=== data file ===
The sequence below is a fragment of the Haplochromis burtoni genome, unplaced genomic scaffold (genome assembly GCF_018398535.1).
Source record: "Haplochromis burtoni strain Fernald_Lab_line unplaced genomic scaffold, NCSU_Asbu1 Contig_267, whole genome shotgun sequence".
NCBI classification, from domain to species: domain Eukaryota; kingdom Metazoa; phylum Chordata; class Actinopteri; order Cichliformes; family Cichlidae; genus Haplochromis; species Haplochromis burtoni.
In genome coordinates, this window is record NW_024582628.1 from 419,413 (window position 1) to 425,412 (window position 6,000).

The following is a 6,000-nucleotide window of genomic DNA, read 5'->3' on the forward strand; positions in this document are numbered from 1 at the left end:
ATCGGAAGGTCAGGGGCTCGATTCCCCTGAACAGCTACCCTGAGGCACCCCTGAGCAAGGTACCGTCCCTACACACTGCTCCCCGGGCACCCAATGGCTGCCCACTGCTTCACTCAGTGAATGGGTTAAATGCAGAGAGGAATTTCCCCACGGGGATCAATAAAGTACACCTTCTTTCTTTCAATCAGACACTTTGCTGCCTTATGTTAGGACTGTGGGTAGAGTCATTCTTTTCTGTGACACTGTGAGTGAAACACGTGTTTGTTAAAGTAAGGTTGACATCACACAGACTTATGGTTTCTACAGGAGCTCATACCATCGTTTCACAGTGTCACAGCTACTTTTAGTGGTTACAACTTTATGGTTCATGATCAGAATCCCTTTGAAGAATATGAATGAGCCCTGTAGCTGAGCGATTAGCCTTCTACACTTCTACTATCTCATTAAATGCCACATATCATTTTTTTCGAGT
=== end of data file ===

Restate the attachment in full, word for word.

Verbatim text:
The sequence below is a fragment of the Haplochromis burtoni genome, unplaced genomic scaffold (genome assembly GCF_018398535.1).
Source record: "Haplochromis burtoni strain Fernald_Lab_line unplaced genomic scaffold, NCSU_Asbu1 Contig_267, whole genome shotgun sequence".
NCBI classification, from domain to species: domain Eukaryota; kingdom Metazoa; phylum Chordata; class Actinopteri; order Cichliformes; family Cichlidae; genus Haplochromis; species Haplochromis burtoni.
In genome coordinates, this window is record NW_024582628.1 from 419,413 (window position 1) to 425,412 (window position 6,000).

The following is a 6,000-nucleotide window of genomic DNA, read 5'->3' on the forward strand; positions in this document are numbered from 1 at the left end:
ATCGGAAGGTCAGGGGCTCGATTCCCCTGAACAGCTACCCTGAGGCACCCCTGAGCAAGGTACCGTCCCTACACACTGCTCCCCGGGCACCCAATGGCTGCCCACTGCTTCACTCAGTGAATGGGTTAAATGCAGAGAGGAATTTCCCCACGGGGATCAATAAAGTACACCTTCTTTCTTTCAATCAGACACTTTGCTGCCTTATGTTAGGACTGTGGGTAGAGTCATTCTTTTCTGTGACACTGTGAGTGAAACACGTGTTTGTTAAAGTAAGGTTGACATCACACAGACTTATGGTTTCTACAGGAGCTCATACCATCGTTTCACAGTGTCACAGCTACTTTTAGTGGTTACAACTTTATGGTTCATGATCAGAATCCCTTTGAAGAATATGAATGAGCCCTGTAGCTGAGCGATTAGCCTTCTACACTTCTACTATCTCATTAAATGCCACATATCATTTTTTTCGAGT